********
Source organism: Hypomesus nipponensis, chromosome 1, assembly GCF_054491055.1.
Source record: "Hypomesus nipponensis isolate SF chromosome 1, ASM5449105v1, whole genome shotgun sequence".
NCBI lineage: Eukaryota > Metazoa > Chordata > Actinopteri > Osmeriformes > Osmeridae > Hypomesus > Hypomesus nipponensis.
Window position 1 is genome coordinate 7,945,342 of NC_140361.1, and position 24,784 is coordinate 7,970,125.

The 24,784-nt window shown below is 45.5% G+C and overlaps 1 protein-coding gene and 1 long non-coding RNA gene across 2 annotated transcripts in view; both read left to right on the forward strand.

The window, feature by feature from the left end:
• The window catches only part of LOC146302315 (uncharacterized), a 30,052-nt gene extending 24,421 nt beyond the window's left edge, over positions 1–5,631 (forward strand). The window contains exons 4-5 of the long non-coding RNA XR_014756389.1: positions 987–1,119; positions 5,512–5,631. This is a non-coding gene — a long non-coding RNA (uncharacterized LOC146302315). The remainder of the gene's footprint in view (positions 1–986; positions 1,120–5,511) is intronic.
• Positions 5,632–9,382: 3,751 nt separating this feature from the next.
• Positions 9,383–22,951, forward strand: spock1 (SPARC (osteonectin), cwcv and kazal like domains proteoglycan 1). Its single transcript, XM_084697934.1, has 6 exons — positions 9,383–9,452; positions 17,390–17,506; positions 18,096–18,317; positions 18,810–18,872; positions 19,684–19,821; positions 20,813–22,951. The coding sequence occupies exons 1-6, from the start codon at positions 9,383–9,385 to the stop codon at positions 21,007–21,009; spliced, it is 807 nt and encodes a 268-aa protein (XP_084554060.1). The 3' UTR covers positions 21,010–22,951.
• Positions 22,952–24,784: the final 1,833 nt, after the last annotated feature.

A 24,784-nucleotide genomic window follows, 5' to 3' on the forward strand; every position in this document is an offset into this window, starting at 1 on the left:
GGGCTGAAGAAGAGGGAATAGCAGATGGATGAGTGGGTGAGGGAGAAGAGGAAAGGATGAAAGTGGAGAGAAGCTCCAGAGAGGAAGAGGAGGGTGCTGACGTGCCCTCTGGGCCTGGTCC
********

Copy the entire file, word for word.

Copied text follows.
Source organism: Hypomesus nipponensis, chromosome 1, assembly GCF_054491055.1.
Source record: "Hypomesus nipponensis isolate SF chromosome 1, ASM5449105v1, whole genome shotgun sequence".
NCBI lineage: Eukaryota > Metazoa > Chordata > Actinopteri > Osmeriformes > Osmeridae > Hypomesus > Hypomesus nipponensis.
Window position 1 is genome coordinate 7,945,342 of NC_140361.1, and position 24,784 is coordinate 7,970,125.

The 24,784-nt window shown below is 45.5% G+C and overlaps 1 protein-coding gene and 1 long non-coding RNA gene across 2 annotated transcripts in view; both read left to right on the forward strand.

The window, feature by feature from the left end:
• The window catches only part of LOC146302315 (uncharacterized), a 30,052-nt gene extending 24,421 nt beyond the window's left edge, over positions 1–5,631 (forward strand). The window contains exons 4-5 of the long non-coding RNA XR_014756389.1: positions 987–1,119; positions 5,512–5,631. This is a non-coding gene — a long non-coding RNA (uncharacterized LOC146302315). The remainder of the gene's footprint in view (positions 1–986; positions 1,120–5,511) is intronic.
• Positions 5,632–9,382: 3,751 nt separating this feature from the next.
• Positions 9,383–22,951, forward strand: spock1 (SPARC (osteonectin), cwcv and kazal like domains proteoglycan 1). Its single transcript, XM_084697934.1, has 6 exons — positions 9,383–9,452; positions 17,390–17,506; positions 18,096–18,317; positions 18,810–18,872; positions 19,684–19,821; positions 20,813–22,951. The coding sequence occupies exons 1-6, from the start codon at positions 9,383–9,385 to the stop codon at positions 21,007–21,009; spliced, it is 807 nt and encodes a 268-aa protein (XP_084554060.1). The 3' UTR covers positions 21,010–22,951.
• Positions 22,952–24,784: the final 1,833 nt, after the last annotated feature.

A 24,784-nucleotide genomic window follows, 5' to 3' on the forward strand; every position in this document is an offset into this window, starting at 1 on the left:
GGGCTGAAGAAGAGGGAATAGCAGATGGATGAGTGGGTGAGGGAGAAGAGGAAAGGATGAAAGTGGAGAGAAGCTCCAGAGAGGAAGAGGAGGGTGCTGACGTGCCCTCTGGGCCTGGTCC